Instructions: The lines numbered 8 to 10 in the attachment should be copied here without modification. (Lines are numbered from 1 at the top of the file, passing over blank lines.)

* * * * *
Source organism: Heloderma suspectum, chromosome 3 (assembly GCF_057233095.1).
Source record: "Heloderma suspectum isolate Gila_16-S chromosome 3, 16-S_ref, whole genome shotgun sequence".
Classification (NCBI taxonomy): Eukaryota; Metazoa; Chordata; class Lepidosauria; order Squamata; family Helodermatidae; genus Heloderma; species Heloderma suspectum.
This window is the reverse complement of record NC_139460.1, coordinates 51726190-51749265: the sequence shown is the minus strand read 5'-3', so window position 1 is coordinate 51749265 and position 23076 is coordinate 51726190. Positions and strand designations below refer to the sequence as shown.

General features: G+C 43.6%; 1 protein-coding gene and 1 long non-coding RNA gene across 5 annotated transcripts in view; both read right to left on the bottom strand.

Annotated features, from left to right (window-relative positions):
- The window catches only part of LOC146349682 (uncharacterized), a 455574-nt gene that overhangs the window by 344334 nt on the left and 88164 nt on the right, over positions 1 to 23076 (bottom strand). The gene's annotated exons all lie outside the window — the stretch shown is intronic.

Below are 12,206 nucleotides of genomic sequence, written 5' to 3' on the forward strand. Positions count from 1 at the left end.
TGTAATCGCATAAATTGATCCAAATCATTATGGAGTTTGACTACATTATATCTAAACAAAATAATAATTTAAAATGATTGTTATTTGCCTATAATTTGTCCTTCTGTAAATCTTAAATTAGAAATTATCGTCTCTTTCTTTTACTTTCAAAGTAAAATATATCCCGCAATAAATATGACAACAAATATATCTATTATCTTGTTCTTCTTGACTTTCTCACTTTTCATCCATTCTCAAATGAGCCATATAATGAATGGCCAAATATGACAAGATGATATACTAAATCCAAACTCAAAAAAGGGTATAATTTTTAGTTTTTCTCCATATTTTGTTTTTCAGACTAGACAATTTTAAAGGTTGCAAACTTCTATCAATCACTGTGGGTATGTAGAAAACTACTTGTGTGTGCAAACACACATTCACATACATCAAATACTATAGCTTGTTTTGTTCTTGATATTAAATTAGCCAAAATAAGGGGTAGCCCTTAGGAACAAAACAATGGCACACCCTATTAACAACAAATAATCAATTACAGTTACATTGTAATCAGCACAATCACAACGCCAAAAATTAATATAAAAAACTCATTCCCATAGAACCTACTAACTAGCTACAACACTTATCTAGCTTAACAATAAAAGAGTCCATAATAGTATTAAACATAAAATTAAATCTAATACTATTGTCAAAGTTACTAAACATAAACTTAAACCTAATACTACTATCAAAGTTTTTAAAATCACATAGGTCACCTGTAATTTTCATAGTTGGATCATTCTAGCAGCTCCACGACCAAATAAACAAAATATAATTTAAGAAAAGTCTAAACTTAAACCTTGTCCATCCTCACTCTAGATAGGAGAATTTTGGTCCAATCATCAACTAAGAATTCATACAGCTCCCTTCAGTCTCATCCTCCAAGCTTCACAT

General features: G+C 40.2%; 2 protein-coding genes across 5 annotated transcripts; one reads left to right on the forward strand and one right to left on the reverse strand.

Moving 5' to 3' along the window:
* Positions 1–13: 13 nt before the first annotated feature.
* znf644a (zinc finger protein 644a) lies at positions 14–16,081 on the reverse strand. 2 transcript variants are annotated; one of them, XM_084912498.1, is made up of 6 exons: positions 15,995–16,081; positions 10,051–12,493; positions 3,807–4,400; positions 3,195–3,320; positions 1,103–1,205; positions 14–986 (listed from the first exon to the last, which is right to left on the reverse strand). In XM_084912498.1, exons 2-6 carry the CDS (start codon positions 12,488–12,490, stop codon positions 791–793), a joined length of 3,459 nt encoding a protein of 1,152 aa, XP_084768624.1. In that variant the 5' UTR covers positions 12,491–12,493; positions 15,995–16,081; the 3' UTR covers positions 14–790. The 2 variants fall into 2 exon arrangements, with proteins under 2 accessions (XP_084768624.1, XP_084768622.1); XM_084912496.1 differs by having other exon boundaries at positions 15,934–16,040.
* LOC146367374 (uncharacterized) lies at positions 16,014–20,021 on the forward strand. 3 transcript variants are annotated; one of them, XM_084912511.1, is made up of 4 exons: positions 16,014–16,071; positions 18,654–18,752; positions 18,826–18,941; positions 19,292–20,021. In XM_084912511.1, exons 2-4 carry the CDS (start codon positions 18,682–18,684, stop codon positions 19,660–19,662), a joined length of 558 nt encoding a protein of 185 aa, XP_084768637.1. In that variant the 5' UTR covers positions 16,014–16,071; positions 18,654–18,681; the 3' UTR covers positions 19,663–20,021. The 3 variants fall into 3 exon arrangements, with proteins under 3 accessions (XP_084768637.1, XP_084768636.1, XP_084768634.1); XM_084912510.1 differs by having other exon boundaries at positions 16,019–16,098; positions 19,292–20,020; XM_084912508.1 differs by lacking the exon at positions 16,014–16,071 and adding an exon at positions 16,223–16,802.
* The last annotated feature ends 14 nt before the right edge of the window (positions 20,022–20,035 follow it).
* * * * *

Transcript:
Below are 12,206 nucleotides of genomic sequence, written 5' to 3' on the forward strand. Positions count from 1 at the left end.
TGTAATCGCATAAATTGATCCAAATCATTATGGAGTTTGACTACATTATATCTAAACAAAATAATAATTTAAAATGATTGTTATTTGCCTATAATTTGTCCTTCTGTAAATCTTAAATTAGAAATTATCGTCTCTTTCTTTTACTTTCAAAGTAAAATATATCCCGCAATAAATATGACAACAAATATATCTATTATCTTGTTCTTCTTGACTTTCTCACTTTTCATCCATTCTCAAATGAGCCATATAATGAATGGCCAAATATGACAAGATGATATACTAAATCCAAACTCAAAAAAGGGTATAATTTTTAGTTTTTCTCCATATTTTGTTTTTCAGACTAGACAATTTTAAAGGTTGCAAACTTCTATCAATCACTGTGGGTATGTAGAAAACTACTTGTGTGTGCAAACACACATTCACATACATCAAATACTATAGCTTGTTTTGTTCTTGATATTAAATTAGCCAAAATAAGGGGTAGCCCTTAGGAACAAAACAATGGCACACCCTATTAACAACAAATAATCAATTACAGTTACATTGTAATCAGCACAATCACAACGCCAAAAATTAATATAAAAAACTCATTCCCATAGAACCTACTAACTAGCTACAACACTTATCTAGCTTAACAATAAAAGAGTCCATAATAGTATTAAACATAAAATTAAATCTAATACTATTGTCAAAGTTACTAAACATAAACTTAAACCTAATACTACTATCAAAGTTTTTAAAATCACATAGGTCACCTGTAATTTTCATAGTTGGATCATTCTAGCAGCTCCACGACCAAATAAACAAAATATAATTTAAGAAAAGTCTAAACTTAAACCTTGTCCATCCTCACTCTAGATAGGAGAATTTTGGTCCAATCATCAACTAAGAATTCATACAGCTCCCTTCAGTCTCATCCTCCAAGCTTCACAT

General features: G+C 40.2%; 2 protein-coding genes across 5 annotated transcripts; one reads left to right on the forward strand and one right to left on the reverse strand.